The Sagan loafers are ready, from Baudoin & Lange
I promised on my original post that I would tell readers when these loafers were available to buy, and they now are.
The site www.baudoinandlange.com is up and running and you can now purchase, rather than just pre-order.
I thought I'd also use the opportunity to give a few more details about how Allan Baudoin and his team are making these Belgian loafers, in their studio in East London (above).
The team comprises: Kasim, pictured further below, who does all the lasting; a closer, Efi; a pattern maker who comes in when new patterns are required, Nik; and Allan himself, also pictured, who does all the clicking and finishing.
They work in a studio that's part of Allan's house in Dalston Junction - a loft-like warehouse conversion with nice high ceilings and big windows.
Having your studio actually part of your house is rarely a good idea, however, and they plan to move to a new location in the Haggerston area that could combine an office, workshop and showroom.
The first stage for a new pair is cutting (clicking) the leather for the uppers and the binding (shown above). The closer then stitches the upper together and folds the binding over the edges, with a hammer. And these finished uppers are hand-lasted with nails around the last and insole (shown below).
Lasting by hand is rarely done outside bespoke shoes, but Allan finds it helps to control the lambskin, given its softness. Also, to be fair, the team are currently using a lot of techniques taken from bespoke shoes, as this was where Allan came from. Once there is greater volume, some of the unimportant ones might change.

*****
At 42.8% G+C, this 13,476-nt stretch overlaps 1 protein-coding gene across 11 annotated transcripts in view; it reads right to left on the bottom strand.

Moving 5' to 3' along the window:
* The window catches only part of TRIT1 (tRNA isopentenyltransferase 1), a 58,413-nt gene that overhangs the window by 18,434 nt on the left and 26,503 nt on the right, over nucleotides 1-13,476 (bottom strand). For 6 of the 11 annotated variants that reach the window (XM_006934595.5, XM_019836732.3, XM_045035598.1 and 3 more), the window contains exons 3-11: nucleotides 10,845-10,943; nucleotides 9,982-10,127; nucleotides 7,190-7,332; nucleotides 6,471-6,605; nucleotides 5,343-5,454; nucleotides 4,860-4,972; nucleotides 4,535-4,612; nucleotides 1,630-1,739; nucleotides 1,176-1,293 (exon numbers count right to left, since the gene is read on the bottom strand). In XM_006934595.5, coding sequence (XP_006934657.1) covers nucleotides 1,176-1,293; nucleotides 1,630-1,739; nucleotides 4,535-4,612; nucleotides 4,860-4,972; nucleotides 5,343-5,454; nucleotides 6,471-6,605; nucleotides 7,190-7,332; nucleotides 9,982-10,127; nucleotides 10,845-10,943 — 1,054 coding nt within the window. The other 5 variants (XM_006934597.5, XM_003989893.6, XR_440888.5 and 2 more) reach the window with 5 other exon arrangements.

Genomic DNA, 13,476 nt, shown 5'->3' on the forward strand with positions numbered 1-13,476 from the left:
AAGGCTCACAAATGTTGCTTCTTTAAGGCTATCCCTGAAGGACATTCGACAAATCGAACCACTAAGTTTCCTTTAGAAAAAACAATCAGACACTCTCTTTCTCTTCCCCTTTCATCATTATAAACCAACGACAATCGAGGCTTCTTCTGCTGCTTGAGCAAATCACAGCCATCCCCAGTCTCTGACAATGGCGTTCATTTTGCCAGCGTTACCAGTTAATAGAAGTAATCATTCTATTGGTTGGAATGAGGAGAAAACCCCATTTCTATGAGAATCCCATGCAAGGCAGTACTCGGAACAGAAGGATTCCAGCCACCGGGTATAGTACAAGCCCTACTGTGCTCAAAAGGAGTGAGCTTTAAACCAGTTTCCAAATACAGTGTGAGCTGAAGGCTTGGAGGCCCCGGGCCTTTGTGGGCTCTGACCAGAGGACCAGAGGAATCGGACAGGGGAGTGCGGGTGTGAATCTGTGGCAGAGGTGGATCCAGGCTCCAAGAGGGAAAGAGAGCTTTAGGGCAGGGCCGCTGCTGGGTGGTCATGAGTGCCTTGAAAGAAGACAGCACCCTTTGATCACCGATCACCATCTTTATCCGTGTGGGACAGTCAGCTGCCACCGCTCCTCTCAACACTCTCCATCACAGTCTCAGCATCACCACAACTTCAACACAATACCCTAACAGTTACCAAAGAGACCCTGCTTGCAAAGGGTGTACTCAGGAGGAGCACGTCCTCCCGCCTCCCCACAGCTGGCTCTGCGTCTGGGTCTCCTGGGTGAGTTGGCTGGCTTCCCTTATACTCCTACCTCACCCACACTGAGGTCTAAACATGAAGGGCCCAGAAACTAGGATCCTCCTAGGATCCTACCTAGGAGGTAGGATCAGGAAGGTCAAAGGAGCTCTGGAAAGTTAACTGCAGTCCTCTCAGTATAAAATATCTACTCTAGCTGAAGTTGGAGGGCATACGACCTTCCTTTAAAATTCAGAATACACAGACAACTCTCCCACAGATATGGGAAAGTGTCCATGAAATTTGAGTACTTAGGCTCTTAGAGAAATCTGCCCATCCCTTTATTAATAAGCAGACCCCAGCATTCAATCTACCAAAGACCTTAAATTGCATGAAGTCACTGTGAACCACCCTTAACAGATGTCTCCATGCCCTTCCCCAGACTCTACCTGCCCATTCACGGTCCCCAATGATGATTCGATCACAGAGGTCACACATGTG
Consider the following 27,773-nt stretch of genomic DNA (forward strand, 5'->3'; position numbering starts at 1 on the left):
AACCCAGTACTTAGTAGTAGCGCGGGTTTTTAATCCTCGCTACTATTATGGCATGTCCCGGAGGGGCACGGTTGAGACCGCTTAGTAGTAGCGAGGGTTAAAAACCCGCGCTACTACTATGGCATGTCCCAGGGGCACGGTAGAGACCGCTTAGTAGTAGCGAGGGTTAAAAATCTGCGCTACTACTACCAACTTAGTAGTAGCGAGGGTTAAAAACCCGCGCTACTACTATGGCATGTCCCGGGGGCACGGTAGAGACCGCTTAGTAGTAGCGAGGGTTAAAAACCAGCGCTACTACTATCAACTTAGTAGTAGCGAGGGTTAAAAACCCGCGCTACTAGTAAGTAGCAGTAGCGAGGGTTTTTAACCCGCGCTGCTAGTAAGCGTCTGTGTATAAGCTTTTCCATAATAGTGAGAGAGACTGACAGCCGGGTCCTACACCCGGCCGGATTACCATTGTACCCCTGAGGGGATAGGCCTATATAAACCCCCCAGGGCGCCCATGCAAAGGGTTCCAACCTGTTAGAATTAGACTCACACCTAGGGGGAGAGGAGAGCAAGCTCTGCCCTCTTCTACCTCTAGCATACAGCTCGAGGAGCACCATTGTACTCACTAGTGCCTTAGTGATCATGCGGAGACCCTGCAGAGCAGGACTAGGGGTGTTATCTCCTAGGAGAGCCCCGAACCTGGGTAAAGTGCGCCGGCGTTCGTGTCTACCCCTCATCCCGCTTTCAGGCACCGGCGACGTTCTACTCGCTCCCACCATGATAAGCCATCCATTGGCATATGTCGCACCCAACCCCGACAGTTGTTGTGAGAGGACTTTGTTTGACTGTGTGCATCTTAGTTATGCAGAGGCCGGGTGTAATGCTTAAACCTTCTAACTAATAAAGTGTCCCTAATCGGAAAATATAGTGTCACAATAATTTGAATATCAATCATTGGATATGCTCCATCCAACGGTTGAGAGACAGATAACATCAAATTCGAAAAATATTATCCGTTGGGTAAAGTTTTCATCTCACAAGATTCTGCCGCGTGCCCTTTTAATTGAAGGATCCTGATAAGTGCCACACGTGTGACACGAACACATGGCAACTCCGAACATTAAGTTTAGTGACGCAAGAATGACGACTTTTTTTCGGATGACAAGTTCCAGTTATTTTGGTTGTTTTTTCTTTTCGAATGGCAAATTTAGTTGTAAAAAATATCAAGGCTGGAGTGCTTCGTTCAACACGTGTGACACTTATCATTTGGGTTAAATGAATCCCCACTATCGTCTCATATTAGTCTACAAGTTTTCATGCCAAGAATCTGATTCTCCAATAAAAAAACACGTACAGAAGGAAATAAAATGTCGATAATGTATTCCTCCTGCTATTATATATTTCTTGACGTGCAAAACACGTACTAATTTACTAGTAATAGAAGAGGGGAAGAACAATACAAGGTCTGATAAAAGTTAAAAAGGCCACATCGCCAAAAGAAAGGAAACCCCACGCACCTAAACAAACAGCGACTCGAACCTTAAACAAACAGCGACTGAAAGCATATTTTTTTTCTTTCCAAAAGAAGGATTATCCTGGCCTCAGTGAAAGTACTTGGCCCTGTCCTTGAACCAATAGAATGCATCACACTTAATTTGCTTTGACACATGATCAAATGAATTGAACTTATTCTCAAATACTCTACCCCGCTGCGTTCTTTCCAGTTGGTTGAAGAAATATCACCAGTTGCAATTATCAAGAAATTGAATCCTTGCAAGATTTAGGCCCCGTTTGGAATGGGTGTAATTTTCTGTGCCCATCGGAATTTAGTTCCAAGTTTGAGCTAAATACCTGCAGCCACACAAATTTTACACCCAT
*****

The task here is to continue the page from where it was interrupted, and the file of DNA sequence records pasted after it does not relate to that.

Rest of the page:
That insole that the upper is lasted with is another thing that makes these Belgians unique - it is a padded section in the insole itself, rather than an extra insert.
Next, the soles are cut in a workshop next door (with press knives) and trimmed. Once they're on, Allan colours, waxes and finishes the sole before hammering the 'three dot' logo on the back of the heel (above).
Then Kasim puts on the heels, and Allan cuts the insole from skins and inserts them.
It's a pretty simple process, reflecting the simplicity of the shoe. But as outlined in my first piece, it is the materials (and small bespoke elements) that elevate them above any regular Belgian slip-on.
The shoes are available in six sizes currently, in stock, priced at £255. There are also several options on there for made to order, though there are also dozens of other possibilities for those that want a particularly unusual pair.
Photography: Jamie Ferguson @jkf_man